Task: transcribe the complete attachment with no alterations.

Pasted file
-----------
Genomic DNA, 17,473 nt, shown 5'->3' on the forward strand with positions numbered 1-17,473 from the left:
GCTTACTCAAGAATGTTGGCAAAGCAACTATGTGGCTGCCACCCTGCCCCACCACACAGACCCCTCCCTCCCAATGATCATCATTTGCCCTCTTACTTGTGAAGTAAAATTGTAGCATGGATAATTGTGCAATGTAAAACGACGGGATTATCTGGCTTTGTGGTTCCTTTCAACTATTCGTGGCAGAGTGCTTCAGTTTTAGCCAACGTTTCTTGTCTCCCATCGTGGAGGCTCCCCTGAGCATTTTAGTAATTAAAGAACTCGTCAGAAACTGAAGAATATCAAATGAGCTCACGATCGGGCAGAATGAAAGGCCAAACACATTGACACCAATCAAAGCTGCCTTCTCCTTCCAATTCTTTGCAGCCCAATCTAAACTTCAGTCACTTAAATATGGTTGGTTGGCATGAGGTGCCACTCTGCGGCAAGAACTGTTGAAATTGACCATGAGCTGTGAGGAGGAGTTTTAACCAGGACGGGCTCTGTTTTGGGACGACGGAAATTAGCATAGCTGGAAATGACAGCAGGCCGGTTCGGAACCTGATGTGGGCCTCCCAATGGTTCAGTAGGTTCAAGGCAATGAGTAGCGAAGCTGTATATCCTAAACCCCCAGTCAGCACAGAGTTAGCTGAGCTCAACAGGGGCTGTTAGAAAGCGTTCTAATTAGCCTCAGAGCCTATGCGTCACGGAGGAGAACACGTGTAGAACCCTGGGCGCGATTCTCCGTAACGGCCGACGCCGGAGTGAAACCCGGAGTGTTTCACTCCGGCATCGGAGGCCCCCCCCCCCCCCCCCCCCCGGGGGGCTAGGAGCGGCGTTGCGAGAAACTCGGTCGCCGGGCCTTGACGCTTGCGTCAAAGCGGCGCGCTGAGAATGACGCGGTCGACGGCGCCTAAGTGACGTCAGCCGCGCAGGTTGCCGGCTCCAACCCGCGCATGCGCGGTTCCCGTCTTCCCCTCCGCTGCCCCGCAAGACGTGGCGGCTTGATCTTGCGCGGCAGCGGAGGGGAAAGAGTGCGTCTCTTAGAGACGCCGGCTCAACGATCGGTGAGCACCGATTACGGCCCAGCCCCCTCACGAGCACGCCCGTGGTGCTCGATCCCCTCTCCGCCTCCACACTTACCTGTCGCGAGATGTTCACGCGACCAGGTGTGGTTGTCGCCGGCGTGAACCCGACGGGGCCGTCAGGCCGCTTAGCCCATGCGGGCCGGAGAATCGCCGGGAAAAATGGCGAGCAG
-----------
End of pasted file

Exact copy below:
Genomic DNA, 17,473 nt, shown 5'->3' on the forward strand with positions numbered 1-17,473 from the left:
GCTTACTCAAGAATGTTGGCAAAGCAACTATGTGGCTGCCACCCTGCCCCACCACACAGACCCCTCCCTCCCAATGATCATCATTTGCCCTCTTACTTGTGAAGTAAAATTGTAGCATGGATAATTGTGCAATGTAAAACGACGGGATTATCTGGCTTTGTGGTTCCTTTCAACTATTCGTGGCAGAGTGCTTCAGTTTTAGCCAACGTTTCTTGTCTCCCATCGTGGAGGCTCCCCTGAGCATTTTAGTAATTAAAGAACTCGTCAGAAACTGAAGAATATCAAATGAGCTCACGATCGGGCAGAATGAAAGGCCAAACACATTGACACCAATCAAAGCTGCCTTCTCCTTCCAATTCTTTGCAGCCCAATCTAAACTTCAGTCACTTAAATATGGTTGGTTGGCATGAGGTGCCACTCTGCGGCAAGAACTGTTGAAATTGACCATGAGCTGTGAGGAGGAGTTTTAACCAGGACGGGCTCTGTTTTGGGACGACGGAAATTAGCATAGCTGGAAATGACAGCAGGCCGGTTCGGAACCTGATGTGGGCCTCCCAATGGTTCAGTAGGTTCAAGGCAATGAGTAGCGAAGCTGTATATCCTAAACCCCCAGTCAGCACAGAGTTAGCTGAGCTCAACAGGGGCTGTTAGAAAGCGTTCTAATTAGCCTCAGAGCCTATGCGTCACGGAGGAGAACACGTGTAGAACCCTGGGCGCGATTCTCCGTAACGGCCGACGCCGGAGTGAAACCCGGAGTGTTTCACTCCGGCATCGGAGGCCCCCCCCCCCCCCCCCCCCCGGGGGGCTAGGAGCGGCGTTGCGAGAAACTCGGTCGCCGGGCCTTGACGCTTGCGTCAAAGCGGCGCGCTGAGAATGACGCGGTCGACGGCGCCTAAGTGACGTCAGCCGCGCAGGTTGCCGGCTCCAACCCGCGCATGCGCGGTTCCCGTCTTCCCCTCCGCTGCCCCGCAAGACGTGGCGGCTTGATCTTGCGCGGCAGCGGAGGGGAAAGAGTGCGTCTCTTAGAGACGCCGGCTCAACGATCGGTGAGCACCGATTACGGCCCAGCCCCCTCACGAGCACGCCCGTGGTGCTCGATCCCCTCTCCGCCTCCACACTTACCTGTCGCGAGATGTTCACGCGACCAGGTGTGGTTGTCGCCGGCGTGAACCCGACGGGGCCGTCAGGCCGCTTAGCCCATGCGGGCCGGAGAATCGCCGGGAAAAATGGCGAGCAG